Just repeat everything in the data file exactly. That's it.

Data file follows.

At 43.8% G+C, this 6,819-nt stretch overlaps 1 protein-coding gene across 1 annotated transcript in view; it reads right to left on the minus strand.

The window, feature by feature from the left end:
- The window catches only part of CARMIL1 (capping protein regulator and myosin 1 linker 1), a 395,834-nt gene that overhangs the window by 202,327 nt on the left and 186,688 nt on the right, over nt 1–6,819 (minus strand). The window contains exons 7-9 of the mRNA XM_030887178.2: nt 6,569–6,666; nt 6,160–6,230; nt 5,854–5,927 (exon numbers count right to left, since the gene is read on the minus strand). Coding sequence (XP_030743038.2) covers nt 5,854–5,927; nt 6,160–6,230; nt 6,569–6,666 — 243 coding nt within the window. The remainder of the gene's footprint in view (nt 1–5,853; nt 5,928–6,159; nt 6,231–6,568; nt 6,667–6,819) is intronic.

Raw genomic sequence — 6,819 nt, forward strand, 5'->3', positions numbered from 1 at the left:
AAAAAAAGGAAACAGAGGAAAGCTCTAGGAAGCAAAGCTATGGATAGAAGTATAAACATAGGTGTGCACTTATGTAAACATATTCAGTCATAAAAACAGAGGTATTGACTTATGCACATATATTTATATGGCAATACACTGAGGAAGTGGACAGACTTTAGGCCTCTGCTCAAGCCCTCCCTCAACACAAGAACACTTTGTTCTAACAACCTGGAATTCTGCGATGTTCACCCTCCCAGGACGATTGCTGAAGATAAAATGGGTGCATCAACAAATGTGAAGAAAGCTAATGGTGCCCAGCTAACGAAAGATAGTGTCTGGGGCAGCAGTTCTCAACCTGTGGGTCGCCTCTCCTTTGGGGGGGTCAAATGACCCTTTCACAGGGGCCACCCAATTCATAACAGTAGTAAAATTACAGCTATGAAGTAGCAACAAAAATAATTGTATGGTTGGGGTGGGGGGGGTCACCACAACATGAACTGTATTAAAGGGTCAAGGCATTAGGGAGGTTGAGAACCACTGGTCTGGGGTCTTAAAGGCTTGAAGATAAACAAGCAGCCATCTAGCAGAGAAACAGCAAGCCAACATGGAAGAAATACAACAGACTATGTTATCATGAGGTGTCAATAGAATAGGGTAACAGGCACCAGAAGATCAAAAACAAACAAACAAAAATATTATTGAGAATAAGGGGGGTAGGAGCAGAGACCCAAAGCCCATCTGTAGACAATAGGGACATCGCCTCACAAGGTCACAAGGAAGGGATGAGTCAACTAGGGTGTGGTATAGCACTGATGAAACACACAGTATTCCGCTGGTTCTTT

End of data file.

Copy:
At 43.8% G+C, this 6,819-nt stretch overlaps 1 protein-coding gene across 1 annotated transcript in view; it reads right to left on the minus strand.

The window, feature by feature from the left end:
- The window catches only part of CARMIL1 (capping protein regulator and myosin 1 linker 1), a 395,834-nt gene that overhangs the window by 202,327 nt on the left and 186,688 nt on the right, over nt 1–6,819 (minus strand). The window contains exons 7-9 of the mRNA XM_030887178.2: nt 6,569–6,666; nt 6,160–6,230; nt 5,854–5,927 (exon numbers count right to left, since the gene is read on the minus strand). Coding sequence (XP_030743038.2) covers nt 5,854–5,927; nt 6,160–6,230; nt 6,569–6,666 — 243 coding nt within the window. The remainder of the gene's footprint in view (nt 1–5,853; nt 5,928–6,159; nt 6,231–6,568; nt 6,667–6,819) is intronic.

Raw genomic sequence — 6,819 nt, forward strand, 5'->3', positions numbered from 1 at the left:
AAAAAAAGGAAACAGAGGAAAGCTCTAGGAAGCAAAGCTATGGATAGAAGTATAAACATAGGTGTGCACTTATGTAAACATATTCAGTCATAAAAACAGAGGTATTGACTTATGCACATATATTTATATGGCAATACACTGAGGAAGTGGACAGACTTTAGGCCTCTGCTCAAGCCCTCCCTCAACACAAGAACACTTTGTTCTAACAACCTGGAATTCTGCGATGTTCACCCTCCCAGGACGATTGCTGAAGATAAAATGGGTGCATCAACAAATGTGAAGAAAGCTAATGGTGCCCAGCTAACGAAAGATAGTGTCTGGGGCAGCAGTTCTCAACCTGTGGGTCGCCTCTCCTTTGGGGGGGTCAAATGACCCTTTCACAGGGGCCACCCAATTCATAACAGTAGTAAAATTACAGCTATGAAGTAGCAACAAAAATAATTGTATGGTTGGGGTGGGGGGGGTCACCACAACATGAACTGTATTAAAGGGTCAAGGCATTAGGGAGGTTGAGAACCACTGGTCTGGGGTCTTAAAGGCTTGAAGATAAACAAGCAGCCATCTAGCAGAGAAACAGCAAGCCAACATGGAAGAAATACAACAGACTATGTTATCATGAGGTGTCAATAGAATAGGGTAACAGGCACCAGAAGATCAAAAACAAACAAACAAAAATATTATTGAGAATAAGGGGGGTAGGAGCAGAGACCCAAAGCCCATCTGTAGACAATAGGGACATCGCCTCACAAGGTCACAAGGAAGGGATGAGTCAACTAGGGTGTGGTATAGCACTGATGAAACACACAGTATTCCGCTGGTTCTTT